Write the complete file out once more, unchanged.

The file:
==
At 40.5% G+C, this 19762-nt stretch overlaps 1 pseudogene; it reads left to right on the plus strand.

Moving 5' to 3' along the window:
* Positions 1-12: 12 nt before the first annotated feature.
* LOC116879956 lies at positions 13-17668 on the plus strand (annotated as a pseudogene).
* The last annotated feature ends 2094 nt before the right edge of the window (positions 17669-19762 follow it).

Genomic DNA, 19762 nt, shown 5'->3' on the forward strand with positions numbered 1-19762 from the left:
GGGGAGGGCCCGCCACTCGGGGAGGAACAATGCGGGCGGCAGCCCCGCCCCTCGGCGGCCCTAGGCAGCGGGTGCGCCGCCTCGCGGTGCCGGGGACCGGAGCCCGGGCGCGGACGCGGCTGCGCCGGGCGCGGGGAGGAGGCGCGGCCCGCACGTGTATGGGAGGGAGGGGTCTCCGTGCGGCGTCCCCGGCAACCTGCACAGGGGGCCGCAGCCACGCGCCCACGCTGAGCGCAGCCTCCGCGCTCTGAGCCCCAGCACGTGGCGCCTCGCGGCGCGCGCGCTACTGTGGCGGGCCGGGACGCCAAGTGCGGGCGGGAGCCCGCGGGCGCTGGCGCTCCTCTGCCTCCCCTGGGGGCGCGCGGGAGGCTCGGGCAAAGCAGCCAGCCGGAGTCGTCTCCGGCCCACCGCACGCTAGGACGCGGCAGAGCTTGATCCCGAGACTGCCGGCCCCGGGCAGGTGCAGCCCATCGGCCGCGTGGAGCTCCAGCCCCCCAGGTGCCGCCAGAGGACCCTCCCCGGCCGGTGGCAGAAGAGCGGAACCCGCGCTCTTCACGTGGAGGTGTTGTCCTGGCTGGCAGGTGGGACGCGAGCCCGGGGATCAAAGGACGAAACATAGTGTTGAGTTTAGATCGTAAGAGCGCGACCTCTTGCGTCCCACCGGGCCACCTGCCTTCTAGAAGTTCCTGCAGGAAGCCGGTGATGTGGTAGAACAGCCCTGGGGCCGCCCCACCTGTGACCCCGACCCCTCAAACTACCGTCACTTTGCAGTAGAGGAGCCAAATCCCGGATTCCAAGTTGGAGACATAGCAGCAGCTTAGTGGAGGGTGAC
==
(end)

At 40.5% G+C, this 19762-nt stretch overlaps 1 pseudogene; it reads left to right on the plus strand.

Moving 5' to 3' along the window:
* Positions 1-12: 12 nt before the first annotated feature.
* LOC116879956 lies at positions 13-17668 on the plus strand (annotated as a pseudogene).
* The last annotated feature ends 2094 nt before the right edge of the window (positions 17669-19762 follow it).

Genomic DNA, 19762 nt, shown 5'->3' on the forward strand with positions numbered 1-19762 from the left:
GGGGAGGGCCCGCCACTCGGGGAGGAACAATGCGGGCGGCAGCCCCGCCCCTCGGCGGCCCTAGGCAGCGGGTGCGCCGCCTCGCGGTGCCGGGGACCGGAGCCCGGGCGCGGACGCGGCTGCGCCGGGCGCGGGGAGGAGGCGCGGCCCGCACGTGTATGGGAGGGAGGGGTCTCCGTGCGGCGTCCCCGGCAACCTGCACAGGGGGCCGCAGCCACGCGCCCACGCTGAGCGCAGCCTCCGCGCTCTGAGCCCCAGCACGTGGCGCCTCGCGGCGCGCGCGCTACTGTGGCGGGCCGGGACGCCAAGTGCGGGCGGGAGCCCGCGGGCGCTGGCGCTCCTCTGCCTCCCCTGGGGGCGCGCGGGAGGCTCGGGCAAAGCAGCCAGCCGGAGTCGTCTCCGGCCCACCGCACGCTAGGACGCGGCAGAGCTTGATCCCGAGACTGCCGGCCCCGGGCAGGTGCAGCCCATCGGCCGCGTGGAGCTCCAGCCCCCCAGGTGCCGCCAGAGGACCCTCCCCGGCCGGTGGCAGAAGAGCGGAACCCGCGCTCTTCACGTGGAGGTGTTGTCCTGGCTGGCAGGTGGGACGCGAGCCCGGGGATCAAAGGACGAAACATAGTGTTGAGTTTAGATCGTAAGAGCGCGACCTCTTGCGTCCCACCGGGCCACCTGCCTTCTAGAAGTTCCTGCAGGAAGCCGGTGATGTGGTAGAACAGCCCTGGGGCCGCCCCACCTGTGACCCCGACCCCTCAAACTACCGTCACTTTGCAGTAGAGGAGCCAAATCCCGGATTCCAAGTTGGAGACATAGCAGCAGCTTAGTGGAGGGTGAC